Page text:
Monday, 25 April 2016

Copyright - An International System


Photo: WIPO Headquarters, Geneva, by Yann, courtesy of Wikimedia Commons.


The basic rule of copyright is that the author of a "work" (such as written text, a painting, a photograph) owns the copyright.  The owner can the transfer ("assign") the copyright to another person, for example the buyer of the work.  It happens every day: you hire a photographer to take your photo, you pay for the photo, you and the photographer agree that you own the photo.

But what if there is a dispute about the ownership of the photo? Or about a party's ability to use it? What if the photographer wants to  use a copy of the photo on their website but you don't like that idea?  Or what if you want to print a copy of the photograph somewhere that the photographer finds embarrassing?

Disputes about copyright are settled by the copyright law that applies to the commercial relationship between the parties, usually the law of the place where the contract was made. This law will supply rules about things like ownership, how ownership is transferred, and whether the author retains any rights after transfer.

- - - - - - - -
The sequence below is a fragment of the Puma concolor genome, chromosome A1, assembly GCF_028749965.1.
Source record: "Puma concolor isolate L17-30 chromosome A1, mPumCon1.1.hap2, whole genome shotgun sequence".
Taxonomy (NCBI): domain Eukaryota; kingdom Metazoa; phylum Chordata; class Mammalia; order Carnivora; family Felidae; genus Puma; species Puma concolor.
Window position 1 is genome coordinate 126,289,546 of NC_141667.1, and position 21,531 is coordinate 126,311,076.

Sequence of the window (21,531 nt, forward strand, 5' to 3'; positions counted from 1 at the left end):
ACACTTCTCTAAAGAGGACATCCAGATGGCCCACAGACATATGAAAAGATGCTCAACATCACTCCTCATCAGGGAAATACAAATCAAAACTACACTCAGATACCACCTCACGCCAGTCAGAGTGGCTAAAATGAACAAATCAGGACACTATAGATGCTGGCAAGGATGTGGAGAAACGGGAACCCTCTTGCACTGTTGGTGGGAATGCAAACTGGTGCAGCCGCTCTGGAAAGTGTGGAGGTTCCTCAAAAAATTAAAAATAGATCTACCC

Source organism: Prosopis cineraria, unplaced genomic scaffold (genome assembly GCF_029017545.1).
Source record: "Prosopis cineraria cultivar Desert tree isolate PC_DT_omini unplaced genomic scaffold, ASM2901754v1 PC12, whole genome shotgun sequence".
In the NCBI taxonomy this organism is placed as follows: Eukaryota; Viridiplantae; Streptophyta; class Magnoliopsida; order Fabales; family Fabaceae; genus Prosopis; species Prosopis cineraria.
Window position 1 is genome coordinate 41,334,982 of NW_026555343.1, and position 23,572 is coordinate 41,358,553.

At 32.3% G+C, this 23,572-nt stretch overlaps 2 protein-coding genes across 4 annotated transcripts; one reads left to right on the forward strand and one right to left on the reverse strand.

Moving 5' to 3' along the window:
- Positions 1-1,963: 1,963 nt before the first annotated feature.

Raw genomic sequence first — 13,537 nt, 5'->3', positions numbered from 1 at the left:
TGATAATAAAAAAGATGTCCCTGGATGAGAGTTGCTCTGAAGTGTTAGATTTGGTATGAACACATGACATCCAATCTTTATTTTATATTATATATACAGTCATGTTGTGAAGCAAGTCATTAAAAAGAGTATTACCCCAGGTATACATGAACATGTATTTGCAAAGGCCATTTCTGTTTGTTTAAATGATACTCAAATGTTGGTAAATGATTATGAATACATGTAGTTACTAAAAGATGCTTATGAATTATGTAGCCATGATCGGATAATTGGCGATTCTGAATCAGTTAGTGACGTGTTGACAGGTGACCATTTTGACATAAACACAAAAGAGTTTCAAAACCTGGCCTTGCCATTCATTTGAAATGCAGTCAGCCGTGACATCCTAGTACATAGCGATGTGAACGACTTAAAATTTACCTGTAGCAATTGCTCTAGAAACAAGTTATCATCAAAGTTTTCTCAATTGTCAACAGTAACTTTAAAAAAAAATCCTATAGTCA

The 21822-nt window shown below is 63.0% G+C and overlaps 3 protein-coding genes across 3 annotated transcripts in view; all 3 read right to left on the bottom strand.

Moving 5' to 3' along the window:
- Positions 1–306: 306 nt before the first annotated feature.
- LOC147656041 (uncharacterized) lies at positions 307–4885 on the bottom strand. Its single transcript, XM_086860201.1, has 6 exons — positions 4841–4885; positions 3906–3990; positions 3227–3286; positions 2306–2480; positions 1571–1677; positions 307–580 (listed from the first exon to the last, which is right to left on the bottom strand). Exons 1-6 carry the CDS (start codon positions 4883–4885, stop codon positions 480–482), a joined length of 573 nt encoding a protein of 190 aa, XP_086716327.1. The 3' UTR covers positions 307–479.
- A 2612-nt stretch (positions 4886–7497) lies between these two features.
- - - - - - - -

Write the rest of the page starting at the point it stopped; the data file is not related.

What happens when copyrighted works cross borders? What law applies to a movie made in the US is screened in Argentina, for example? Copyright laws are very similar across countries. That is because most countries have signed up to international copyright treaties.  Compliance with those treaties is managed by an international organisation, the WIPO. The WIPO plays an important rule as a forum for the discussion of new developments in Intellectual Property law.

The development of an international system of IP law has underpinned the expansion and internationalisation of popular culture. Movie makers, artists and writers can export their works all over the world, through the internet or otherwise, profitably because they can rely on interconnected copyright laws to protect their rights.  This is why governments take strong action to stamp out piracy and counterfeiting, which undermine the international copyright protection system.

 April 26 is World Intellectual Property Day. It is an opportunity for us to think about this key part of modern culture.

[This blog post is not intended as legal advice for any particular person, but as an informational and educational discussion of topics of general interest.  The author, James Irving, is a commercial lawyer for individuals and small businesses who practises in Perth, Australia.  You are welcome to visit the Irving Law website for further information.]

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